USD Q4 2022 Fundamental Forecast: USD Harnessed Fundamental Winds, Now a Threat
- The DXY Dollar Index surged 7 percent through the third quarter
- Relative interest rates as a driver gave ground to relative growth potential in Q3
- Through year's end, the potential for financial instability will bolster the USD safe haven status
There was no stopping the US Dollar through the third quarter. The world’s most liquid currency drew on the benefits of a striking yield advantage on an aggressive Federal Reserve rate hike regime, staved off growing criticism over trouble growth forecasts and it even dipped into its storied safe haven status amid more serious periods of market tumult. These principal fundamental influences will only intensify through this final quarter. With the Fed due to meet on policy twice more this year and rates pricing in a benchmark rate in December closer to 4.25, the focus should intensify around peer central banks’ actions. As the collective global policy regime tightens, the pressure will rise for exceptional safe havens. While it is still possible for the Dollar to keep pacing its partners through rates and economic potential, I doubt there is unlimited untapped potential. Yet losing a rising for lift is not the same thing as prompting it to reversal.
It Began with an Interest Rate Advantage
As we move into October, the concept of a hawkish central bank that is wiling to tolerate market swoons and mild economic contraction is more common. That is a big reversal from the first half of the year where there remained deep scepticism around whether the policy authority would allow for market volatility after stepping in so many times since the Great Financial crisis. After constant reiteration, it now seems consensus among market participants that the US central bank is indeed emphasizing its fight against persistent inflation above more short-term prospects. That will help keep a current and forward yield advantage to the USD, but carry appeal is growing increasingly suspect against a backdrop of volatility. While US yields may be high in relation to where we have been in the past decade, we are far from the levels of 2005 and many other peers that were dovish hold outs are looking to pace or close the gap. In an uncertain market that charges volatility, carry is not a reliable draw. It would be hard to further bolster the profile of the Dollar in a meaningful way via carry channels, but it is certainly possible with pairs like USDJPY.
Chart 1: Relative Monetary Policy Stance
Created by John Kicklighter
Not the Worst of the Unflattering Economic Forecasts
When we take interest rate advantage out of the equation, the next most important factor that will play a critical role for the Dollar moving forward is relative economic potential. Through the third quarter, there has been remarkable fallout relating to supply chain issues, monetary policy victims and ‘normal’ wear on the fundamental course. The United States has not escaped the pressure, but it seems to carry a better evaluation of performance compared to its major counterparts. The Eurozone looks to be at serious risk from its energy position heading into winter, the United Kingdom had the Bank of England warn that the economy may already be in recession while Japan is pulling extreme levers like FX intervention just to keep a rudder. Given the NBER (the official keepers of the ‘recession’ designation) adapted its technical definition of recessions and the Fed’s careful language in describing the future as ‘below trend’ growth, there remains a cover for the fundamental winds. That said, if the switch is flipped and the US is seen slipping into recession, the appeal of the Dollar’s yield will fall apart, and its safe haven status could prove less reliable.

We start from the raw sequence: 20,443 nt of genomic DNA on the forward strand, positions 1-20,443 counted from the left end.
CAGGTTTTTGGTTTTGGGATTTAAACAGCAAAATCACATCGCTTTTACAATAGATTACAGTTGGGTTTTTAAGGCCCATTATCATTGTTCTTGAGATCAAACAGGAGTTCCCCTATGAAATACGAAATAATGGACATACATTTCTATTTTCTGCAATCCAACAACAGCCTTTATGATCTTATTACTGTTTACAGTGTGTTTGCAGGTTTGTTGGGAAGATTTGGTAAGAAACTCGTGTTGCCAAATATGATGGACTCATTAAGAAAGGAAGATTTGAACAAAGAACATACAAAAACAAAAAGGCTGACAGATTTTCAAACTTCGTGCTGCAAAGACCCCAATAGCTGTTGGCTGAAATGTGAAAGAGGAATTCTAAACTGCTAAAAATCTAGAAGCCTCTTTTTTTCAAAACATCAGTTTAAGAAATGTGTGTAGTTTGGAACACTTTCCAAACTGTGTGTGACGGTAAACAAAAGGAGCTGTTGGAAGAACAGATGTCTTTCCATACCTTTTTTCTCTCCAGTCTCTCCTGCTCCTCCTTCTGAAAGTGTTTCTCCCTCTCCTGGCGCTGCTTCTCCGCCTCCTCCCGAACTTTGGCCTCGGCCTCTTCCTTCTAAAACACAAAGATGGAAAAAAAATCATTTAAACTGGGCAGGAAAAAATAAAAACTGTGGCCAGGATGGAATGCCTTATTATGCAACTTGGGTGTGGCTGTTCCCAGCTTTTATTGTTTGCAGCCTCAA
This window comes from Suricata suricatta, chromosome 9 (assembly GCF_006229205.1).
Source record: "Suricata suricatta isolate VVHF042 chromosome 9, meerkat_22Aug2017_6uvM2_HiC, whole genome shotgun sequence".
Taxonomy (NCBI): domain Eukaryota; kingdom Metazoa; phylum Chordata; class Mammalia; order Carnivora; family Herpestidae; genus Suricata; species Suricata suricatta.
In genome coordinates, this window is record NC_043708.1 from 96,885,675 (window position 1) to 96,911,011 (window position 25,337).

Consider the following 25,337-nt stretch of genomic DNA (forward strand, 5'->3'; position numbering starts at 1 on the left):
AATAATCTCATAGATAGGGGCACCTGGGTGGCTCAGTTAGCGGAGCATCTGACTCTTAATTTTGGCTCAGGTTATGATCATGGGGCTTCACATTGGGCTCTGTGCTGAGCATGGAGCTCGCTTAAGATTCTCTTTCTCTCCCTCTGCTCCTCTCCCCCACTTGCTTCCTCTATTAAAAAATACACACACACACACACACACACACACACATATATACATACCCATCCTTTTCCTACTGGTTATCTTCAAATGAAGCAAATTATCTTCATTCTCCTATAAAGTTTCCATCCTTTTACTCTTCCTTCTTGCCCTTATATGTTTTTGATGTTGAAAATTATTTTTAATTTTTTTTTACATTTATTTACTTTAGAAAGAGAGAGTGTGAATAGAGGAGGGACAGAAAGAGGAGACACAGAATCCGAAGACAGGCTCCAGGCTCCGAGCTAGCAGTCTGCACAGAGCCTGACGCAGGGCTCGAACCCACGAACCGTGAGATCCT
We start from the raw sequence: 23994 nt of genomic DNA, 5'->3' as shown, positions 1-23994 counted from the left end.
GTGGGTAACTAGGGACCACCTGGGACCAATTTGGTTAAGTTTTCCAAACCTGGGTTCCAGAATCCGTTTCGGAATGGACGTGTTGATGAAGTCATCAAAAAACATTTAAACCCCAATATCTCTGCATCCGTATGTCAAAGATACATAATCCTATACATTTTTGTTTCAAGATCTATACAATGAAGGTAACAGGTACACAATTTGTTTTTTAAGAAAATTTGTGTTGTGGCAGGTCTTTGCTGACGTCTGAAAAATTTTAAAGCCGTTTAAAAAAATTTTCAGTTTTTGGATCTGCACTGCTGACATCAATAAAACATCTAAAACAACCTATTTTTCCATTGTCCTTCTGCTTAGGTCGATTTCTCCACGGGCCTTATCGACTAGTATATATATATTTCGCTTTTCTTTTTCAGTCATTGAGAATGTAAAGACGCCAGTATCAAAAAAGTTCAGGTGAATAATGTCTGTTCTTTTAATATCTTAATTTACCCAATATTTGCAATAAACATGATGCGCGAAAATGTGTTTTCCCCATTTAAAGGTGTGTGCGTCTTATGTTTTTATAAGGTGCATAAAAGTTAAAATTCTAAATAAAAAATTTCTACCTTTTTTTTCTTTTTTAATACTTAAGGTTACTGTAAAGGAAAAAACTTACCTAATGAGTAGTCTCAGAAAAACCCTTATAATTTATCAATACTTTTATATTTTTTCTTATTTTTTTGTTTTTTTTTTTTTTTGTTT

Chart 2: Worldwide Search Interest in Key Terms
Source: Google Trends; Prepared by John Kicklighter
When You Need an Absolute Haven: It’s the Dollar
When it comes to interest rate appeal and favorable growth trends, the Greenback is long in the tooth. That is not to say that these factors couldn’t nudge the currency even further. Instead, the outlook for the world is getting to the point were building a sustainable gap without triggering a local economic crash seems nigh impossible. Looking down the course of the extreme, however, there is a very distinct scenario in which the Dollar still has potential to gain serious ground against its less liquid counterparts: panic. Though the US currency is considered an absolute haven currency it doesn’t play that role through modest ebb and flow in sentiment. It is the absolute need for liquidity that tends to charge the demand for Dollar. There was some serious disruption to the financial system in Europe through the final weeks of the third quarter that dramatically increased the perceived instability of the Euro and British pound. Add to that the lost credibility of central banks that are making questionable policy calls like the Bank of Japan’s refusal to abandon stimulus – much less interest rates at lows – and their potential.
Chart 3: Relative Risk Positioning of Key Currencies/Assets
Created by John Kicklighter
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